GP: Walsh discusses the research in the video at left. To be clear, the video does not address the sampling issue raised by the ESA.

ESA Targets NIMF Addiction Study

April 28, 2009 -

Last week the National Institute on Media and the Family along with Iowa State University Prof. Douglas Gentile released a study which claimed that 8.5% of 8-18 year-olds displayed signs of video game addiction.

The research, published in the journal Psychological Science, was quickly challenged, most notably by Harvard's Dr. Cheryl Olson (co-author of Grand Theft Childhood) and ABC News polling director Gary Langer.

Citing Langer's report on the study's flawed research methodology, game publishers' lobbying group the Entertainment Software Association yesterday sent a letter to the editor of Psychological Science, Purdue University Prof. Robert Kail. ESA CEO Mike Gallagher questioned the validity of the NIMF/Gentile findings and complained that their alarming assertions regarding video game addiction received wide coverage in the mainstream media.

It is safe to say that the sole reason the [Gentile] study generated the kind of media attention it did was due to the inclusion of specific numbers that would appear to have been based on scientific research. In fact, the numbers reflected no such thing. Because of the composition of the group studied, neither the overall figure, nor the cited sampling error is supported by the data Dr. Gentile presented.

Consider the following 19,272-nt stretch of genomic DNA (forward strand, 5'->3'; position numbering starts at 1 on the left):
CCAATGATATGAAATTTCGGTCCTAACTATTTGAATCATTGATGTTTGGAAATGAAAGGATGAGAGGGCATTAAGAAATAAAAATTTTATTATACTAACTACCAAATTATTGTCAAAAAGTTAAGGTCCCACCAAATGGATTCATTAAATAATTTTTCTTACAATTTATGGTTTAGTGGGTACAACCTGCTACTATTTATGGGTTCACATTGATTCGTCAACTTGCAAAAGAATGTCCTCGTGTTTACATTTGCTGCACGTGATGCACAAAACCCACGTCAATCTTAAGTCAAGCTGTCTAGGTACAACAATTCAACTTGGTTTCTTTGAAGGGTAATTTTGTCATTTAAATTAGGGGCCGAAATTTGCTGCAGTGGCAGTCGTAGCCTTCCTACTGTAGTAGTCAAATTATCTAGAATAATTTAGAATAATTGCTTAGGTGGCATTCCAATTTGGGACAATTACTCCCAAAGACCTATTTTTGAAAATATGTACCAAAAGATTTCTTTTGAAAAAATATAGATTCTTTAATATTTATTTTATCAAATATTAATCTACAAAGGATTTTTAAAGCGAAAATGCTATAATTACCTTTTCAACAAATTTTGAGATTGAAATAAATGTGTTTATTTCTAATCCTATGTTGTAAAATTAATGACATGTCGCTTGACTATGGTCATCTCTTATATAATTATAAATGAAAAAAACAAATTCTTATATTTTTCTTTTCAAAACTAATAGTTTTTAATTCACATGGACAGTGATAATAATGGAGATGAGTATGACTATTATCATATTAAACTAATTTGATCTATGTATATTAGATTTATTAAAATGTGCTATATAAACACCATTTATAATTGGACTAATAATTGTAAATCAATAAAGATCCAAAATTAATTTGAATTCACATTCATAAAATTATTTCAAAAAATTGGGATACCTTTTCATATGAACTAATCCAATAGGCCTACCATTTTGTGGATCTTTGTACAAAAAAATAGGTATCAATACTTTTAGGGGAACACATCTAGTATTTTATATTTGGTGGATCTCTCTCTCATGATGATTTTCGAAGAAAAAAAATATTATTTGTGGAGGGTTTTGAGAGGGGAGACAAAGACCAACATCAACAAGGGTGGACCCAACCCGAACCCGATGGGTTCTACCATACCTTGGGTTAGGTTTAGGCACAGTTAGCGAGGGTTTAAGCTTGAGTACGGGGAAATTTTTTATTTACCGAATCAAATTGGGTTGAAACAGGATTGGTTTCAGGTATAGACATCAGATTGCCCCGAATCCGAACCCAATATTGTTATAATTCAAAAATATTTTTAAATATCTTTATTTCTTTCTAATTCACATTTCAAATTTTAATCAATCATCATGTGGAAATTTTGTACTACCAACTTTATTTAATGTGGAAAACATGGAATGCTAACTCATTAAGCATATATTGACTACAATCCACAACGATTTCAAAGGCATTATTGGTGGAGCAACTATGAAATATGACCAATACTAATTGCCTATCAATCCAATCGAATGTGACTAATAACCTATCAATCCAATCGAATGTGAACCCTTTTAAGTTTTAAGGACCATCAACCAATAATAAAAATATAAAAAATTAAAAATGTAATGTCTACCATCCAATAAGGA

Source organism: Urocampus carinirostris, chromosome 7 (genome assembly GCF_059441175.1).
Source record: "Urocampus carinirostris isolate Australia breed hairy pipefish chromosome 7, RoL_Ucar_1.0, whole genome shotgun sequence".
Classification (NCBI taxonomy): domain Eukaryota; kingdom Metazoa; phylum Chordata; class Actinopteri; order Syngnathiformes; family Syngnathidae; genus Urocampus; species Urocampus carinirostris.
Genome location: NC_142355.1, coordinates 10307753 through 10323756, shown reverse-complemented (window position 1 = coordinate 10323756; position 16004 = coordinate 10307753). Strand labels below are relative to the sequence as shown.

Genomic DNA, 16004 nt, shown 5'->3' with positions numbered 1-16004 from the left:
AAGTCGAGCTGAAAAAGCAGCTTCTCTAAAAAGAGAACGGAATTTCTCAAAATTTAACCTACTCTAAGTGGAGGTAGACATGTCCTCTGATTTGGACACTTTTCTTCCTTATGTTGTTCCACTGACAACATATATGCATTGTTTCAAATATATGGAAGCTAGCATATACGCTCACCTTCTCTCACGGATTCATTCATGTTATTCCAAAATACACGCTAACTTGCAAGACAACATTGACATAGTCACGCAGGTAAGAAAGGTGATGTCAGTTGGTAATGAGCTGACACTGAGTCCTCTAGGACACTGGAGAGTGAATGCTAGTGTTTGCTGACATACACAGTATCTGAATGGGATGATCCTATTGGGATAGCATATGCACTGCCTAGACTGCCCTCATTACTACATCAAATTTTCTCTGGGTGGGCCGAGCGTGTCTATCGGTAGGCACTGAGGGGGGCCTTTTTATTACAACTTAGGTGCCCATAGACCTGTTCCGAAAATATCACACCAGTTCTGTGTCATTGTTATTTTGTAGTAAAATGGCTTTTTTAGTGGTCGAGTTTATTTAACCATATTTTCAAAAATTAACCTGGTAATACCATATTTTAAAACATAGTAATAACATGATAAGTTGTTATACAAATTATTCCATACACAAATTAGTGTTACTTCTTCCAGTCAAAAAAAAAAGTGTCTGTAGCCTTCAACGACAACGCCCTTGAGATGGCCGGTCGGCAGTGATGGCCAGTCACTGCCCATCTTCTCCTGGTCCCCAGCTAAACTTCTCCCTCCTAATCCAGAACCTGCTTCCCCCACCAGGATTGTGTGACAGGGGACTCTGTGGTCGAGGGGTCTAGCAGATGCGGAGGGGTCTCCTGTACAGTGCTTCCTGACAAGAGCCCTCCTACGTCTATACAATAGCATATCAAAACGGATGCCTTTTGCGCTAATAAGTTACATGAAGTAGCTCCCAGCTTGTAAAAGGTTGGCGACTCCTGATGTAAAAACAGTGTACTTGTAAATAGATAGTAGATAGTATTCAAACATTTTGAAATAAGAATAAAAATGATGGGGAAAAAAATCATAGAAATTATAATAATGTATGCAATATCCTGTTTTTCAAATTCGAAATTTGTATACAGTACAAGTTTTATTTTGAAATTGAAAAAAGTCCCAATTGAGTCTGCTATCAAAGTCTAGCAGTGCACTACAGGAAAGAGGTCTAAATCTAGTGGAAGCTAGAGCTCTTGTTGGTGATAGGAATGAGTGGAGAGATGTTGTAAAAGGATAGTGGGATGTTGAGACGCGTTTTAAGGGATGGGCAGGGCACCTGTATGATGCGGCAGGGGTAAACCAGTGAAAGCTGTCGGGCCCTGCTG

We accept Dr. Gentile’s [subsequent] admission of [sampling interpretation] error at face value, although it is hard to understand how a researcher would base a scientific study upon an assumption about the nature of the group he was studying. It is not that Dr. Gentile did not have time to make sure that the group was a truly national representative sample: the data was collected in January, 2007...

Gallagher concluded by asking Kail to advise Psychological Science readers of the discrepancy between the sampling reported by Gentile and that upon which the study was actually based. For a detailed explanation of the sampling issue, see Gary Langer's ABC News post.

5 comments

Pirate Bay Founders Guilty, Will Appeal

April 17, 2009 -

The operators of the wildly popular file-sharing site The Pirate Bay have been found guilty of copyright law violations by a Swedish court.

As reported by the BBC, Frederik Neij, Gottfrid Svartholm Warg, Carl Lundstrom and Peter Sunde have been sentenced to a year in jail and ordered to pay 30m kronor (US$3.5m).